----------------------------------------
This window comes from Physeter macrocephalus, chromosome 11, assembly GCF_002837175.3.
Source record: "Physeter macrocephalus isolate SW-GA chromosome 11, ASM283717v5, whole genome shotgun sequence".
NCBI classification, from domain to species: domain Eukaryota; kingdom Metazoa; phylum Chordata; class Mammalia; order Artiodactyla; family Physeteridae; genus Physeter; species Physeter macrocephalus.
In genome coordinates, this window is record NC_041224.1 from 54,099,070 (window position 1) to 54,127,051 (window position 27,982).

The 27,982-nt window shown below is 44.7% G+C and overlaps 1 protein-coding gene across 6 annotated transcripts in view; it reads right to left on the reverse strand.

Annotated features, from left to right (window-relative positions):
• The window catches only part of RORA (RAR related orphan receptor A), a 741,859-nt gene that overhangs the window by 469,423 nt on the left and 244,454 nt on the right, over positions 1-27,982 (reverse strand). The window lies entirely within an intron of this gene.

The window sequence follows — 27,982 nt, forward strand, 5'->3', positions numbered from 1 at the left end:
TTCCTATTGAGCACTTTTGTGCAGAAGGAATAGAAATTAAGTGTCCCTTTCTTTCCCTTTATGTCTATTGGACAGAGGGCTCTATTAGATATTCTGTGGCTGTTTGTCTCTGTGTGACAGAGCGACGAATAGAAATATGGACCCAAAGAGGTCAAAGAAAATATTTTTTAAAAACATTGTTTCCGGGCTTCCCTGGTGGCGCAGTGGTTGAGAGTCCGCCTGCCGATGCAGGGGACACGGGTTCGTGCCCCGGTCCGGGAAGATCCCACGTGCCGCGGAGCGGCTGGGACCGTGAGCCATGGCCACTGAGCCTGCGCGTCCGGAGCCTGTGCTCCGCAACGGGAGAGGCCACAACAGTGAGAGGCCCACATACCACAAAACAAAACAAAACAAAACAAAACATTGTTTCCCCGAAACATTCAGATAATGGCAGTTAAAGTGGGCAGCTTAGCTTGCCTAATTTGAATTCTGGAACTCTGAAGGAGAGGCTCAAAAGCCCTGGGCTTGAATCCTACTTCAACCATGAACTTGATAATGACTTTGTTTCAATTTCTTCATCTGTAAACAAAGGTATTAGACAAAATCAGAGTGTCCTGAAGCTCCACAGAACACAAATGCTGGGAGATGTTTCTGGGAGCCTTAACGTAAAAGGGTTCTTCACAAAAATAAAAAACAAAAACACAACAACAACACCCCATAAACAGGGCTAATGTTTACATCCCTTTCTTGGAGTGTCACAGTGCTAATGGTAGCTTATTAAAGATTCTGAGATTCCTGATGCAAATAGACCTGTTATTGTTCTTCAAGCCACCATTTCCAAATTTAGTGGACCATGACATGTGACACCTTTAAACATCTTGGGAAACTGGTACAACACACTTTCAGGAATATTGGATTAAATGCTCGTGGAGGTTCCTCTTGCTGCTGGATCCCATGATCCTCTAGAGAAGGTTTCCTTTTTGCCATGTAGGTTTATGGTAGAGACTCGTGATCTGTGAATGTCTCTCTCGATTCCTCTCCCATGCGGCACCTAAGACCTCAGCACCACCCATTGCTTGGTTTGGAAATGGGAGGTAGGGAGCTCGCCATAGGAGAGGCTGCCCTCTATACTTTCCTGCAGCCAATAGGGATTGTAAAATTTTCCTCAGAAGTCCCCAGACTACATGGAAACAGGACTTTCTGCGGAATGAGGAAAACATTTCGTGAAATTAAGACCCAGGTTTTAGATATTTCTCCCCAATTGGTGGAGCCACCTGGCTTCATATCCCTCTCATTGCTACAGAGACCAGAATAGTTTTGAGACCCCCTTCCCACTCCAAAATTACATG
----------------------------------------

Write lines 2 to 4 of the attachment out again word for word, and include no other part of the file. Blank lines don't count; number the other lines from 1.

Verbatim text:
Source record: "Physeter macrocephalus isolate SW-GA chromosome 11, ASM283717v5, whole genome shotgun sequence".
NCBI classification, from domain to species: domain Eukaryota; kingdom Metazoa; phylum Chordata; class Mammalia; order Artiodactyla; family Physeteridae; genus Physeter; species Physeter macrocephalus.
In genome coordinates, this window is record NC_041224.1 from 54,099,070 (window position 1) to 54,127,051 (window position 27,982).